3 Critical Concerns Under Trump

Martin Luther King, Jr. said, “We may have all come on different ships, but we’re in the same boat now.”

I’m at an interesting cross section of perspectives. I live in New York City surrounded by liberal people, but I grew up in Alabama with so many who are on the opposite end of the spectrum. Warring opinions are always at my fingertips via social media.

To be clear, I am a liberal progressive. For me, that means that equality is the most important pursuit of any government. To stay afloat, we must stand united. But it also means that I fight for the interests of all people, not the the interests of the few, and never the interests of industry over people. I hold that advancements in science, technology, economic development, and social organization are vital to the improvement of the human condition.

Here are three fundamental things that I believe are critically important moving into the next administration:

Rights for Minorities

I’m gravely concerned about Trump’s cabinet picks: Steve Bannon is a white nationalist, Betsy DeVos has indirectly supported gay conversion therapy, and Jeff Sessions is a longtime critic of the Voting Rights Act. I’m also worried about Trump’s choices to fill the Supreme Court Justice vacancy. Franklin Delano Roosevelt said, “No democracy can long survive which does not accept as fundamental to its very existence the recognition of the rights of its minorities.” We must demand that minorities are protected and empowered to be equal, productive citizens.

<em>The March on Washington participants and leaders marching from the Washington Monument to the Lincoln Memorial</em>
The March on Washington participants and leaders marching from the Washington Monument to the Lincoln Memorial

Income Inequality

Bernie Sanders says, “The issue of wealth and income inequality is the great moral issue of our time, it is the great economic issue of our time, and it is the great political issue of our time.” A wealth inequality study released in October 2014, produced for the nonpartisan National Bureau of Economic Research, found that the top 0.1 percent and the bottom 90 percent of U.S. households own virtually the same share of all the nation’s wealth. Pope Francis said, “Just as the commandment ‘Thou shalt not kill’ sets a clear limit in order to safeguard the value of human life, today we also have to say ‘thou shalt not’ to an economy of exclusion and inequality. Such an economy kills. How can it be that it is not a news item when an elderly homeless person dies of exposure, but it is news when the stock market loses two points?” (I should also add that we have to remove big money from politics and reform campaign finance.) It’s important to note that we are about to have the wealthiest president with the wealthiest cabinet in history.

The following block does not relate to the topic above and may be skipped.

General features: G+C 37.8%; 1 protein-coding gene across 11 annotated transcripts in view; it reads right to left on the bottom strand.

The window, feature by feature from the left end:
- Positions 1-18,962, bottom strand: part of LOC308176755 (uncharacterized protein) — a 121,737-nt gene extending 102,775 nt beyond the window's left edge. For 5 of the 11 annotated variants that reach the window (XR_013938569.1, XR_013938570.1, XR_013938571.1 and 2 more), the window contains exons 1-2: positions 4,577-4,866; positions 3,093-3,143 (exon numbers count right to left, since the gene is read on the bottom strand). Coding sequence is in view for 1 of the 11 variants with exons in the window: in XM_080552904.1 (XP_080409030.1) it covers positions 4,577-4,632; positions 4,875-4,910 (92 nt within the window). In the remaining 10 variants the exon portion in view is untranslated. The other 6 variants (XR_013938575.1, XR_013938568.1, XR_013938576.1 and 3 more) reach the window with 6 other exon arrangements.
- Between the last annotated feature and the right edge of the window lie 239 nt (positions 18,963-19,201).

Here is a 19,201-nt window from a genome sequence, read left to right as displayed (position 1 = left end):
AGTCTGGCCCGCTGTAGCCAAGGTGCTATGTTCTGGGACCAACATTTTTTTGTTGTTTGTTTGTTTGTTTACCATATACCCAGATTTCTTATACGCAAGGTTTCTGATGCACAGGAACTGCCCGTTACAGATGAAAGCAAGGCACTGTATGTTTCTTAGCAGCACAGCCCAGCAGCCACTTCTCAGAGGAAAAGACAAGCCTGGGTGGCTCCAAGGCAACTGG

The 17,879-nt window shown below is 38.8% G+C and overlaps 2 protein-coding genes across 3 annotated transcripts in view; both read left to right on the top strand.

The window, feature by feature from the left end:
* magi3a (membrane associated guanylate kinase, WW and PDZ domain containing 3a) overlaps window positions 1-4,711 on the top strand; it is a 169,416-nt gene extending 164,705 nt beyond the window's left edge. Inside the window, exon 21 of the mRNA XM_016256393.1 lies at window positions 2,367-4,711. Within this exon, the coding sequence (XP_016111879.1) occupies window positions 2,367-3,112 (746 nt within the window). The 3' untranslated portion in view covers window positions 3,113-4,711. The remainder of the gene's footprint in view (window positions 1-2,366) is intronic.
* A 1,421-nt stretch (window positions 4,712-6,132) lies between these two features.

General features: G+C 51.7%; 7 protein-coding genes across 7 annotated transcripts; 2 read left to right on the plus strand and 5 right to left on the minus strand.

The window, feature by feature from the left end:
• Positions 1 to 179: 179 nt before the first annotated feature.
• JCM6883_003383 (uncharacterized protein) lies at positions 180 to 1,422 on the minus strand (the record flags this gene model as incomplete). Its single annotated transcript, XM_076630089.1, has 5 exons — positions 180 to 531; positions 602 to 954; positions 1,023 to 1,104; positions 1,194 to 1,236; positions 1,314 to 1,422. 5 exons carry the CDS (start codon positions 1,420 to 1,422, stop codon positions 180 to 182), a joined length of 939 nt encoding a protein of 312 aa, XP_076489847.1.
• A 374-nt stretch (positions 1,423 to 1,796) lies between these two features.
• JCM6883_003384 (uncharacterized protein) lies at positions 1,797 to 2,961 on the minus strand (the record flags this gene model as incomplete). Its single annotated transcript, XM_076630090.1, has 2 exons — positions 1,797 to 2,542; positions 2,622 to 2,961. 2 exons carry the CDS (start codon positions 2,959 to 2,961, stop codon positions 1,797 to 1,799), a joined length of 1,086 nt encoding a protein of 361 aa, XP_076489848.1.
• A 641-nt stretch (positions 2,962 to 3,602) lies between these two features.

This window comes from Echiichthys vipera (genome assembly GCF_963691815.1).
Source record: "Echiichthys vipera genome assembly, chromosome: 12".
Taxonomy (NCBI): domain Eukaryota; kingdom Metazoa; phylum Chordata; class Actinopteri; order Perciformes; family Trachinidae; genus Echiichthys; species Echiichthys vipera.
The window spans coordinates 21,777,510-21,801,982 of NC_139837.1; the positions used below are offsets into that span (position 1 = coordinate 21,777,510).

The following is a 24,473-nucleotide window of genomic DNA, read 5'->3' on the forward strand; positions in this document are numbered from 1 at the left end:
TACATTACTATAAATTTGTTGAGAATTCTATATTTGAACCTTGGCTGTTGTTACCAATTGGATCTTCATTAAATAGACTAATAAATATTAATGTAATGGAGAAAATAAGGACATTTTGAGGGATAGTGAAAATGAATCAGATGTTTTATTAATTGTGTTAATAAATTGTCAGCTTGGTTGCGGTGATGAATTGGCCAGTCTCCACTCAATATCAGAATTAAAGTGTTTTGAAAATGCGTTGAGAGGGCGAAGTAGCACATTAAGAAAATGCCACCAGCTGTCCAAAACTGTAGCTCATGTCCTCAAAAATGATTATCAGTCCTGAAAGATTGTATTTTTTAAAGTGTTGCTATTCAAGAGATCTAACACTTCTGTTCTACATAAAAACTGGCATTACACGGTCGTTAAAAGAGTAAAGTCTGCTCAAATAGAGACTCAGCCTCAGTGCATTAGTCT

The Environment

In a report titled No Hoax, scientists at NASA and the National Oceanic and Atmospheric Administration formally reported news that 2016 was the hottest year ever measured. This came as no surprise to 98 percent of the scientific community, but I am sure that Trump’s pick to head the Environmental Protection Agency, Scott Pruitt, still says, “Human impact on climate change needs more debate.” As the New York Times reported, Pruitt has been involved in a “series of instances in which [he] put cooperation with industry before confrontation as he sought to blunt the impact of federal environmental policies in his state — against oil, gas, agriculture and other interests. His antipathy to federal regulation — he sued the Environmental Protection Agency 14 times — in many ways defined his tenure as Oklahoma’s attorney general.” The overwhelming evidence against Pruitt is enough to prove he is unfit for the role. I should note that the National Parks Service and The Endangered Species Act are critical to protecting the environment.

<em>A newly released and collared wolf in Yellowstone National Park crashes through the snow.</em>
A newly released and collared wolf in Yellowstone National Park crashes through the snow.

Granted, these are not the only issues that concern me. I’m worried about the freedom of the press, foreign affairs (especially as it relates to nuclear arms), education, health care, and immigration. The list goes on.

That’s why I will fight for equality. I will stand up for my Black brothers and sisters. I will speak out against hatred against my Muslim friends and family. I won’t ignore misogyny. I will stand tall in solidarity with those that can’t stand at all because of a disability. I am determined to prevent anti-Semitism. Blatant white supremacy is easy to call out, but I will also raise my voice against the subtle positions of those who slyly call themselves alt-right. I will remain hungry for the voices outside the patriarchal perspective, and I will demand representation from the rainbow of people who have lived in and overcome the stigma of a gender binary. I am gay, and I will fight for LGBTQ rights. If you were born in Texas or Syria, I am your neighbor and you are always welcome in my neighborhood. Whether it’s the right to vote or the right to burn the flag, whether you’re marching in Washington DC or kneeling while the national anthem plays, I pledge to fight for your rights.

My heart aches for our country, but joy comes in the morning. Let your light shine, you fellow progressives.

Let’s stamp out hatred, unite in hope, and show the world that love always wins!